Note: The original recipe calls for 1 box Betty Crocker yellow cake mix.   This wasn't available in 1920, and it's got an alarming number of non-food ingredients.  I have substituted a recipe for a homemake yellow cake mix instead (see below) which is simple, tasty, and keeps well.  The directions indicate that the coffee cake should be baked in a bundt pan, which we have, but I'm not sure that's absolutely necessary, though the baking time may vary.


1 batch of homemade yellow cake mix (see recipe below)

4 eggs

1/2 cup sugar

1/2 cup brown  sugar

3/4 cup oil

1 cup sour cream

3/4 cup chopped nuts (optional - slivered almonds are divine)

1 Tbsp. cinnamon

1 tsp. vanilla (needed for homemade cake mix above)


Mix brown sugar and cinnamon in a bowl and set aside.  Generously grease a bundt pan and set it aside.

Mix together the homemade cake mix ingredients in a large bowl, adding nuts if desired.  

Beat eggs until thick and fluffy.  Add white sugar, vanilla, and oil and beat again.  Add sour cream and stir to mix well. 

Pour half the batter into a bundt pan, then sprinkle with brown sugar.  Mix in with a knife blade to form a swirl.  Pour remaining batter on top.  Bake at 350 degrees (a moderate oven) for about an hour.


Homemade Yellow Cake Mix (makes the equivalent of 1 box of Betty Crocker yellow cake mix)


2 cups all purpose flour

1 cup sugar

1 Tbsp. baking powder

1/2 cup non-fat powdered milk


Combine these ingredients and store in an airtight container.  It will keep well in the pantry for months.  When you use it, you will need to add 1 tsp of vanilla to the recipe as the recipe will assume that vanilla was included in the store-bought mix.

      



            

    








Wednesday, June 22, 2022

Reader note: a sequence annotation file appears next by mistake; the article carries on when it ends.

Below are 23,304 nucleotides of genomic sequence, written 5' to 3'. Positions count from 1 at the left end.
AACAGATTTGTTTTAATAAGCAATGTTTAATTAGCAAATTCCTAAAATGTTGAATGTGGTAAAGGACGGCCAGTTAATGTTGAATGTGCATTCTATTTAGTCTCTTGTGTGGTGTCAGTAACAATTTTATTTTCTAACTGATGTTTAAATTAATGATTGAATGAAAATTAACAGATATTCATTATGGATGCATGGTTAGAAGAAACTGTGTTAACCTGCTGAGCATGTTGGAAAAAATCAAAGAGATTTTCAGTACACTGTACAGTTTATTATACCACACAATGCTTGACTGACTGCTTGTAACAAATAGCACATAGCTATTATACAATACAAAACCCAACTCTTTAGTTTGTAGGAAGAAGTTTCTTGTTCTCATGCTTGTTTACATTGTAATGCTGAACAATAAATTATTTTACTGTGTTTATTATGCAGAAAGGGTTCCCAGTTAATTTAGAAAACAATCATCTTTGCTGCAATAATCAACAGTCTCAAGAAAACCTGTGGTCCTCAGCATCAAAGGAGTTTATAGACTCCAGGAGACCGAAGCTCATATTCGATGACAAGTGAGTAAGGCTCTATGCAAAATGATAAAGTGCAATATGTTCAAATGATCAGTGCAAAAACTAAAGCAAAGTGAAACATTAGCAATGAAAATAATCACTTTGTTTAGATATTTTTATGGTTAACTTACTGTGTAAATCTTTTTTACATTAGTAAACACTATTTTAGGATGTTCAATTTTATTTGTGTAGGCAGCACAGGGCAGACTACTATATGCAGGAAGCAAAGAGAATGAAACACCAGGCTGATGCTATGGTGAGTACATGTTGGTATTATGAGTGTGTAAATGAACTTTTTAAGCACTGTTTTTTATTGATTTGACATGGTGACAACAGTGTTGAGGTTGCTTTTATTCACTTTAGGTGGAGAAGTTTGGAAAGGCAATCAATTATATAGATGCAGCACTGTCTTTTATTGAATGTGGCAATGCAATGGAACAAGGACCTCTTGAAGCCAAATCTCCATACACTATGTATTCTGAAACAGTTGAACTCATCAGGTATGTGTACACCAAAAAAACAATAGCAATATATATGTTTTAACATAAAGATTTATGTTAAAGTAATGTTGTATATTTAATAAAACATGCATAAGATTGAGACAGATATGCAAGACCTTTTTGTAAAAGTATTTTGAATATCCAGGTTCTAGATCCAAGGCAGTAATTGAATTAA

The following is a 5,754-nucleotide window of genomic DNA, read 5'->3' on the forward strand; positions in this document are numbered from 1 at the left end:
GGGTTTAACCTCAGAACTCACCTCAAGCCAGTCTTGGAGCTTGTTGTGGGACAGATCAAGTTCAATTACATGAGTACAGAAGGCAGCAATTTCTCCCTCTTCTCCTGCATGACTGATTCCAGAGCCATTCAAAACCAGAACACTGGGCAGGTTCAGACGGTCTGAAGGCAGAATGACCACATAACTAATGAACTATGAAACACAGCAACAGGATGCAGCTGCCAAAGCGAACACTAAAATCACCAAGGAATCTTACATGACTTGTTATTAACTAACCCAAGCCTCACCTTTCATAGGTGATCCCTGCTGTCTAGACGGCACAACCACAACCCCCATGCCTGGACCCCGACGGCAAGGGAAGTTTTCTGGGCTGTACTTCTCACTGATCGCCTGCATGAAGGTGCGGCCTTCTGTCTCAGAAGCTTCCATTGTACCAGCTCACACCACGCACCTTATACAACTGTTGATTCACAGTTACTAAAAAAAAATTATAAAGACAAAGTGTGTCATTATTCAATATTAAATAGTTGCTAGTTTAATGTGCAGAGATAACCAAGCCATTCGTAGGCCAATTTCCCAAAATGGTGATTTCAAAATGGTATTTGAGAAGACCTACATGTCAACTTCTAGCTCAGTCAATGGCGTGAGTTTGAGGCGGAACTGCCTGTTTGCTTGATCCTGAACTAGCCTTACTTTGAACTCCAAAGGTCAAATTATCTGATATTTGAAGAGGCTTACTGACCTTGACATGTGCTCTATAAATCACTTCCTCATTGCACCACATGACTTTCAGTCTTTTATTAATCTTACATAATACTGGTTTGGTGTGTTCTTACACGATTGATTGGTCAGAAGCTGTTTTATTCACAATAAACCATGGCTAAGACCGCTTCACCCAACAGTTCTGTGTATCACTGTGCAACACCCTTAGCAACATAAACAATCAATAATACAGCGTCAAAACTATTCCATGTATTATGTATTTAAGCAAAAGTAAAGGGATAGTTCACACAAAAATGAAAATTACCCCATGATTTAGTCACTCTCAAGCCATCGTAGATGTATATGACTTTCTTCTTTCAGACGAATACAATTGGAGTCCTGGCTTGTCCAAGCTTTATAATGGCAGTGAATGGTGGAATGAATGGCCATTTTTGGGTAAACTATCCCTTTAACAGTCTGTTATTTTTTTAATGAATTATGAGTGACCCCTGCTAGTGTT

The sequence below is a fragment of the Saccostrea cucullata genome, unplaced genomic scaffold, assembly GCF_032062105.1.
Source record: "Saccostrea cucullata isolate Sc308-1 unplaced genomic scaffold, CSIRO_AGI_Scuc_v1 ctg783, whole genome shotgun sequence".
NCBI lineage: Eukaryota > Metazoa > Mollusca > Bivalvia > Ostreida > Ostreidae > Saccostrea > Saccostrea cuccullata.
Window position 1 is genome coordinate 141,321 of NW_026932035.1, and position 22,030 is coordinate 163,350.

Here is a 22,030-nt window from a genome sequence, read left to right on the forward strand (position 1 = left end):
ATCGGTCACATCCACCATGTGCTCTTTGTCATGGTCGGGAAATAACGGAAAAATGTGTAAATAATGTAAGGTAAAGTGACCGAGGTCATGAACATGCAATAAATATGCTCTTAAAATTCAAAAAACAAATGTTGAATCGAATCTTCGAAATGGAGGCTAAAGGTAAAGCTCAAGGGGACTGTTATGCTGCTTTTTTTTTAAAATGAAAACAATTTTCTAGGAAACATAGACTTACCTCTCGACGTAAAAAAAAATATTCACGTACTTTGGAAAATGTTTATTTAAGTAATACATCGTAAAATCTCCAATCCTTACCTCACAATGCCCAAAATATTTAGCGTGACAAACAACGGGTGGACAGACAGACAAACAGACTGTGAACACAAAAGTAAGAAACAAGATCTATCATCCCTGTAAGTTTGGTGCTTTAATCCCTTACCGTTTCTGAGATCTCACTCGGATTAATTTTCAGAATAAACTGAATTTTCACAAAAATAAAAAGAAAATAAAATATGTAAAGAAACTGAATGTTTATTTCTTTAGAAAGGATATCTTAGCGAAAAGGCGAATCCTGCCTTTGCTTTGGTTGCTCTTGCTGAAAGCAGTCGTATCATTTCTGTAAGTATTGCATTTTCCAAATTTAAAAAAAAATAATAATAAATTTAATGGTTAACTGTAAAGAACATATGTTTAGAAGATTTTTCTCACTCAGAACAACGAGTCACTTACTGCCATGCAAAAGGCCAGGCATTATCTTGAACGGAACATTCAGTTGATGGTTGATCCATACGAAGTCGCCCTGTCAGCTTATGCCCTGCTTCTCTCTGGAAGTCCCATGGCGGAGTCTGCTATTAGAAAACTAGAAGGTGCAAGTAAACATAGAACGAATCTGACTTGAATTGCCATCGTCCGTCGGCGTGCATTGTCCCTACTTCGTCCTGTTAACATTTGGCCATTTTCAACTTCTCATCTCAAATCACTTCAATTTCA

May - Bringing Back the Sun

    May is always a dodgy month in Wisconsin.  It invariably starts out cold and bleak.  When, and whether, it warms up is anybody's guess. This year we had periods of wretchedly cold days followed by a few days of unusually warm weather and then a plunge back into near freezing temperatures again a few days after that.  It didn't snow, but it has thrown everybody's planting schedule off, from the corn farmers to the backyard gardeners.  The apple trees and lilacs bloomed in spite of it all.  They didn't seem to care, and for two weeks the entire town smelled of lilacs everywhere you went.  Breathing was heavenly.

    The first day of May is a holiday at our house.  I get up well before dawn to go watch the Madison morris dancers while Harvest resolutely burrows further under the blankets.  It's a longstanding tradition in England for troupes of morris dancers to go out to the countryside and "dance up the sun" on May morning, also known as Beltane.  The origins of morris dancing are lost somewhere in the mists of rural 16th century England, and there is a decided element of pagan ritual in the dances.  The tradition was imported to America about 60 or so years ago, and there are morris dance teams, called "sides," all over the US and Canada now.  Some groups are positively progressive and allow women (egad!), although this still appears to be a bone of contention among some diehard traditionalists in England.  Some things never change.  The dancers wear bells on their shins and fling hankies about or clash sticks or swords together while doing something that looks an awful lot like really complicated, airborne solo square dancing to music played by, of all things, an accordion (often badly).   It's not as easy as it looks: I tried it once and nearly put somebody's eye out with a stick.  Where there are maypoles, there are often morris dancers.  It takes a village to bring in the summer, especially in Wisconsin.  

    I've loved morris dancing ever since discovering it at the Southern California Renaissance Faire.  Finding morris dancers in Madison, Wisconsin was just dumb luck.  I didn't know there were any dancers at all in Wisconsin until an attorney I worked with sheepishly confessed that she was part of the Madison morris side, the Oak Apple Morris.  I think she was shocked to discover that not only did I know what morris dancing was; I was positively ravenous to see it.